Jason Osder’s documentary, “Let the Fire Burn,” opens with a shot of 13-year-old boy – one of two survivors of a 1985 bombing that left a Philadelphia neighborhood smoldering and nearly lifeless.
Osder, whose home was just miles away from the attack, said that clip inspired him to start creating his documentary more than a decade later. It’s a powerful part of the 90-minute film that has already received a variety of accolades and will debut Tuesday at the West End Cinema.
“I knew that would be the very first scene in the film,” said Osder, a professor in the School of Media and Public Affairs. He has spent about 10 years working on the film. “It went through a billion edits, but that scene stayed true.”
Osder was 11 years old when the city was embroiled in a police standoff with the black liberation group MOVE. Officers deployed two pounds of explosives into a city housing complex. Eleven people died – including five children.
“You don’t have the frame that an adult has, of race or police brutality, so [my first thought] was to the kids, and how all the authorities that were supposed to be protecting them failed,” he said.
It was a defining moment for him, he said, similar to the way others remembered the assassination of John F. Kennedy or 9/11.
After he completed his master’s degree at the University of Florida, he landed a teaching gig at GW, and continued the 10-year process of collecting photographs and video footage from local newspapers and city records to tell the story.
After years of work, the film appeared at this year’s Tribeca Film Festival, where it won an award for Best Editing and was nominated for Best Documentary Film. Osder also earned an honorable mention for Best New Director.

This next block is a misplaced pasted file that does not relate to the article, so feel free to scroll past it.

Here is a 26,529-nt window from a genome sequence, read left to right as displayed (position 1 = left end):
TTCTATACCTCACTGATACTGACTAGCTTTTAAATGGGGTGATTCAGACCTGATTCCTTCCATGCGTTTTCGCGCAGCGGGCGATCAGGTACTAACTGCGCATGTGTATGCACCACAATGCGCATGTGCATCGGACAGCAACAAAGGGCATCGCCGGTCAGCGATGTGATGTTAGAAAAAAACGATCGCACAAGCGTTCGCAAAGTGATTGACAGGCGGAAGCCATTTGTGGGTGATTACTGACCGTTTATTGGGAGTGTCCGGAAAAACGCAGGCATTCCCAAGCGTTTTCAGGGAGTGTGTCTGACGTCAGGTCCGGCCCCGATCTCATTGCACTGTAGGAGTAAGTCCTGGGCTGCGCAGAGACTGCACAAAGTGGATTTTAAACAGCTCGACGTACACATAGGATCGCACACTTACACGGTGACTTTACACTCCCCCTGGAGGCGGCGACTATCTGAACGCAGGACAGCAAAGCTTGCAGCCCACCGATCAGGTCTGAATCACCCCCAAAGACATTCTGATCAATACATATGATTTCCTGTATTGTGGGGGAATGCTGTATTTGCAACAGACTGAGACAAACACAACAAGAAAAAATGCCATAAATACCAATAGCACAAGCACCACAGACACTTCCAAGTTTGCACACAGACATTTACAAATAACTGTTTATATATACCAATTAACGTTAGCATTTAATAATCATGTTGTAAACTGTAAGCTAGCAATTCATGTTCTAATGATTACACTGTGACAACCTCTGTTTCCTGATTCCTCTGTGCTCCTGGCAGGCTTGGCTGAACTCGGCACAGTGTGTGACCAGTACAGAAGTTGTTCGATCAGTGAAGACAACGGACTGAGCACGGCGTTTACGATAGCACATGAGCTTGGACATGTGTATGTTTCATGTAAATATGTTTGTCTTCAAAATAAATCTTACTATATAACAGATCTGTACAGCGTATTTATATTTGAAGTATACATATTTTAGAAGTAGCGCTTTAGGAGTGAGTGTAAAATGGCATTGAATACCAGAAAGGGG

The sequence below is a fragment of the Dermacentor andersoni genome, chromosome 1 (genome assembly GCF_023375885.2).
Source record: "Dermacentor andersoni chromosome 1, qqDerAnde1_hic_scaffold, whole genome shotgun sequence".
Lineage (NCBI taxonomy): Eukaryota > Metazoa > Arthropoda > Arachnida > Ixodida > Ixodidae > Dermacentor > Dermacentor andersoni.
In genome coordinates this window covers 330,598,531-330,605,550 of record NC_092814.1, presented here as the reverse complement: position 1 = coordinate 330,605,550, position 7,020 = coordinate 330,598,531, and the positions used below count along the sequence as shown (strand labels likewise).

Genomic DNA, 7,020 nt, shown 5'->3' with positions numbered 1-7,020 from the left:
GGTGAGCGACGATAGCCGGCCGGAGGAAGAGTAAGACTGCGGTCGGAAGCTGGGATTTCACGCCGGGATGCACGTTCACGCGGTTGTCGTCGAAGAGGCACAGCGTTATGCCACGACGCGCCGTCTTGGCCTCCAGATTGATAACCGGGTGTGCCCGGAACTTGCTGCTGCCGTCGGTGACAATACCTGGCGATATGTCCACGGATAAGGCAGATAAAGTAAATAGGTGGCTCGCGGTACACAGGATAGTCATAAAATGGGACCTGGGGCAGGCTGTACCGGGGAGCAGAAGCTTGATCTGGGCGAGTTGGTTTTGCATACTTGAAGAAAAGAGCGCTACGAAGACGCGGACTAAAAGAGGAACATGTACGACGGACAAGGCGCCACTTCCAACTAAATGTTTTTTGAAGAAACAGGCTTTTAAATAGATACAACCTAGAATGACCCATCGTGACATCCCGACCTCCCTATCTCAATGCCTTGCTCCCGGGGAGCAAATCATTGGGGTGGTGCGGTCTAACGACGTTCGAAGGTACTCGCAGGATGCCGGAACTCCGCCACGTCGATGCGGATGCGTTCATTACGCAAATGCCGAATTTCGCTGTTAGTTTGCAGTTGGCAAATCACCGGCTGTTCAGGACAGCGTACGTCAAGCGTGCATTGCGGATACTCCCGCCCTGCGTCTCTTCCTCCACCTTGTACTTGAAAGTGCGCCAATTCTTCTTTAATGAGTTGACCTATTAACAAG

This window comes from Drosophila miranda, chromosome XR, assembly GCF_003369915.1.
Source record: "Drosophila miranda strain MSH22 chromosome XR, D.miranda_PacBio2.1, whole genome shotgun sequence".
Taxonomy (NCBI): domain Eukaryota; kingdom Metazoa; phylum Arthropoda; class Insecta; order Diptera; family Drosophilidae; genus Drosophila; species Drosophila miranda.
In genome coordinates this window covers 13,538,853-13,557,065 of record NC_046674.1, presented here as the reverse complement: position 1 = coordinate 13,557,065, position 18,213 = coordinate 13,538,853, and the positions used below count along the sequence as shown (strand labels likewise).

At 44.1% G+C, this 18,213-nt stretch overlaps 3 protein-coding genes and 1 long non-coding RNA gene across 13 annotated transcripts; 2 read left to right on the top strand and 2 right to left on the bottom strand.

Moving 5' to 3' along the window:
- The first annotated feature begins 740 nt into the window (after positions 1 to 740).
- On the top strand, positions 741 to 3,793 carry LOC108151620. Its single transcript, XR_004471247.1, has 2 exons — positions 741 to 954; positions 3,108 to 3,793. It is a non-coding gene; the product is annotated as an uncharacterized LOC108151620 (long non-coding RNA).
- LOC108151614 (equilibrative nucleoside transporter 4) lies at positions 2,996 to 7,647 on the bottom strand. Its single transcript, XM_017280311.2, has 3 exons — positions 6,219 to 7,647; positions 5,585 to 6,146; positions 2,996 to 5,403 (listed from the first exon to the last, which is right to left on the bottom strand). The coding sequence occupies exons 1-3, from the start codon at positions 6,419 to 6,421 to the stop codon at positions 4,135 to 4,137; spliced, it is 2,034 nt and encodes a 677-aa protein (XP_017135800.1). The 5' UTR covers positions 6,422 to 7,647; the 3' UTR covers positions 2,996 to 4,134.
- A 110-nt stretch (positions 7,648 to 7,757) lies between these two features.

Unlike many documentaries, which feature voice-over narration, “Let the Fire Burn” relies solely on archival footage and news reports. GW also helped produce the film, and the University’s legal arm helped secure the rights to that footage.
The film’s editor, Nels Bangerter, said the structure of the film allows audiences to draw their own conclusions.
“What’s unique about setting this film in 1985 and only in 1985 is that it encourages audiences to make connections, and Travyon Martin, the Austin Grant shootings, they hadn’t happened when we started thinking about the film, it just keeps coming up,” Bangerter said.
Mike Shanahan, who co-taught a multimedia reporting class with Osder until this year, helped connect the director with his cousin, a retired FBI agent who investigated the bombings in Philadelphia.
He praised Osder’s documentary as the first major piece to give an in-depth look at the attacks.
“It captured a cultural dilemma in American society in a way that no one else had done,” Shanahan said.
The film’s early success has also followed Osder to the classroom.
Gabe Felder, a senior who took Osder’s digital media production class last fall, got an early look at the film. He said he was wowed by the clips, which he said also gave the professor “a sense of credibility” in the field.
“You tend to think, ‘Those who can’t do, teach,’ but when you see something this tangible, you can watch it, you can see their own skill and you certainly gain a little bit of respect you didn’t have beforehand,” Felder said.
The West End Cinema will hold a special screening of the film Sept. 10, with SMPA director Frank Sesno moderating a question-and-answer session after the screening. The film will open across D.C. in December.